Novelist and “Life of Pi” author Yann Martel has lived a life of travel and multilingual adventure. Nothing opens the mind like travel, he says, and nothing defines the self, or how we relate to one another, quite like language. Martel adroitly compares the linguistic practices of different nations, noting how the French are often hungry to adopt English words, but French Canadians resist such intrusion. And he dispels linguistic myths, such as the Inuit having more words for “snow” than other languages. Trilingual himself, Martel gives an insider’s account of this fascinating topic.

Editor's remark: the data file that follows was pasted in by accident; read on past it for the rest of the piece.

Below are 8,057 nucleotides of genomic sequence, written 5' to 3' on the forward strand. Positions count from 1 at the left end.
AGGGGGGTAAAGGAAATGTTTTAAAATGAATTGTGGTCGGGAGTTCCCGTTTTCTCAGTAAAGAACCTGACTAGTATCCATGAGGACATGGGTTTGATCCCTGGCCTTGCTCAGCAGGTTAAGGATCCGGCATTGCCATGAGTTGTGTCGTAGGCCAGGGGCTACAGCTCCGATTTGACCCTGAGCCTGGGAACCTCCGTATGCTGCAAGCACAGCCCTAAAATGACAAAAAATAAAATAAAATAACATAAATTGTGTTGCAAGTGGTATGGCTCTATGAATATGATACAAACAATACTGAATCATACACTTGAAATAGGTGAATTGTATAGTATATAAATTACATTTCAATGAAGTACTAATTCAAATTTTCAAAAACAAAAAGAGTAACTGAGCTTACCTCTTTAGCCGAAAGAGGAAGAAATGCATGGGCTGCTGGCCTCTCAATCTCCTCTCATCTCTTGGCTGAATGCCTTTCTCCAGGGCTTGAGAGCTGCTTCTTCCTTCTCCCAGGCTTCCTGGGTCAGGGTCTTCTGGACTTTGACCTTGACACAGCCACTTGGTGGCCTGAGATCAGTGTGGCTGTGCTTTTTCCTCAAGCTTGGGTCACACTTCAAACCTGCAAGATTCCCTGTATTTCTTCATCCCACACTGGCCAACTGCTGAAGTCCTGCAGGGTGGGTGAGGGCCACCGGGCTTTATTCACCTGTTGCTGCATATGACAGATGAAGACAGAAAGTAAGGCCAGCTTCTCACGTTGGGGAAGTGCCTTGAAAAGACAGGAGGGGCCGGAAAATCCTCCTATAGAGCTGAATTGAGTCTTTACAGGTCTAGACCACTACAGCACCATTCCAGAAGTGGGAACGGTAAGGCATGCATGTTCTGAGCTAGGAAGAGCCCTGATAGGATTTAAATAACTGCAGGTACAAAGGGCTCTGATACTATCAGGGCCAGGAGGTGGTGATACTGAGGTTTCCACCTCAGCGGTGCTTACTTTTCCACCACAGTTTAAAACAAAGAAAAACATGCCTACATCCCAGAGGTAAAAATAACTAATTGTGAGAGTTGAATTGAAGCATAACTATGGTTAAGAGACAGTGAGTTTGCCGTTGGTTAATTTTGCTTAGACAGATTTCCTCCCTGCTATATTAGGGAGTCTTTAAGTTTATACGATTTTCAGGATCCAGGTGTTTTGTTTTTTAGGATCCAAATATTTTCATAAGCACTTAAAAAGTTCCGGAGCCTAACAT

Yann Martel is the author of The High Mountains of Portugal and Life of Pi, the #1 international bestseller and winner of the 2002 Man Booker (among many other prizes). He is also the award-winning author ofThe Facts Behind the Helsinki Roccamatios (winner of the Journey Prize), Self, Beatrice & Virgil, and 101 Letters to a Prime Minister. Born in Spain in 1963, Martel studied philosophy at Trent University, worked at odd jobs—tree planter, dishwasher, security guard—and traveled widely before turning to writing. He lives in Saskatoon, Canada, with the writer Alice Kuipers and their four children.